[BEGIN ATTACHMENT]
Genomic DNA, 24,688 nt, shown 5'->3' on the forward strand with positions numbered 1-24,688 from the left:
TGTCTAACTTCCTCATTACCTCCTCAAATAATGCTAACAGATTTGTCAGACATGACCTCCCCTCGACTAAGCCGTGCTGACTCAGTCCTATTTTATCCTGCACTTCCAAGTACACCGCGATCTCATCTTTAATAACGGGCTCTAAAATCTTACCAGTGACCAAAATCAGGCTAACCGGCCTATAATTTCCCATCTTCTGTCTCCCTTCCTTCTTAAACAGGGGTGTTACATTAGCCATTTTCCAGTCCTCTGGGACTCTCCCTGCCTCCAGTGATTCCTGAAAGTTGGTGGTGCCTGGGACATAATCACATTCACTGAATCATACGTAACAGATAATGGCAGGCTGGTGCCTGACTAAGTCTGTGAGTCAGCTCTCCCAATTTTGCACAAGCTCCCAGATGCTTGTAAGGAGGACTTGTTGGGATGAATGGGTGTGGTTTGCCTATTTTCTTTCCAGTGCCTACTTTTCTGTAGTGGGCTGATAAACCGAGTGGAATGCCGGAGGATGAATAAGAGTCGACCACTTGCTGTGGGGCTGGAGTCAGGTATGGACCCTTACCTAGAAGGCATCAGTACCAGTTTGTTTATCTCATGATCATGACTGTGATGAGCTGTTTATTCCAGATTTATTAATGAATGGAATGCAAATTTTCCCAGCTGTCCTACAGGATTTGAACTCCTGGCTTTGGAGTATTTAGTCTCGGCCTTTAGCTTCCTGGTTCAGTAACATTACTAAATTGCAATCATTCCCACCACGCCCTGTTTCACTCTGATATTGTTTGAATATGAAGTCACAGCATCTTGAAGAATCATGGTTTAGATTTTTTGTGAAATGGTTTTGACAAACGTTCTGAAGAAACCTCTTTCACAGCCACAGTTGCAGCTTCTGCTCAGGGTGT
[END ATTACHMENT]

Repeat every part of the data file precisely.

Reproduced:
Genomic DNA, 24,688 nt, shown 5'->3' on the forward strand with positions numbered 1-24,688 from the left:
TGTCTAACTTCCTCATTACCTCCTCAAATAATGCTAACAGATTTGTCAGACATGACCTCCCCTCGACTAAGCCGTGCTGACTCAGTCCTATTTTATCCTGCACTTCCAAGTACACCGCGATCTCATCTTTAATAACGGGCTCTAAAATCTTACCAGTGACCAAAATCAGGCTAACCGGCCTATAATTTCCCATCTTCTGTCTCCCTTCCTTCTTAAACAGGGGTGTTACATTAGCCATTTTCCAGTCCTCTGGGACTCTCCCTGCCTCCAGTGATTCCTGAAAGTTGGTGGTGCCTGGGACATAATCACATTCACTGAATCATACGTAACAGATAATGGCAGGCTGGTGCCTGACTAAGTCTGTGAGTCAGCTCTCCCAATTTTGCACAAGCTCCCAGATGCTTGTAAGGAGGACTTGTTGGGATGAATGGGTGTGGTTTGCCTATTTTCTTTCCAGTGCCTACTTTTCTGTAGTGGGCTGATAAACCGAGTGGAATGCCGGAGGATGAATAAGAGTCGACCACTTGCTGTGGGGCTGGAGTCAGGTATGGACCCTTACCTAGAAGGCATCAGTACCAGTTTGTTTATCTCATGATCATGACTGTGATGAGCTGTTTATTCCAGATTTATTAATGAATGGAATGCAAATTTTCCCAGCTGTCCTACAGGATTTGAACTCCTGGCTTTGGAGTATTTAGTCTCGGCCTTTAGCTTCCTGGTTCAGTAACATTACTAAATTGCAATCATTCCCACCACGCCCTGTTTCACTCTGATATTGTTTGAATATGAAGTCACAGCATCTTGAAGAATCATGGTTTAGATTTTTTGTGAAATGGTTTTGACAAACGTTCTGAAGAAACCTCTTTCACAGCCACAGTTGCAGCTTCTGCTCAGGGTGT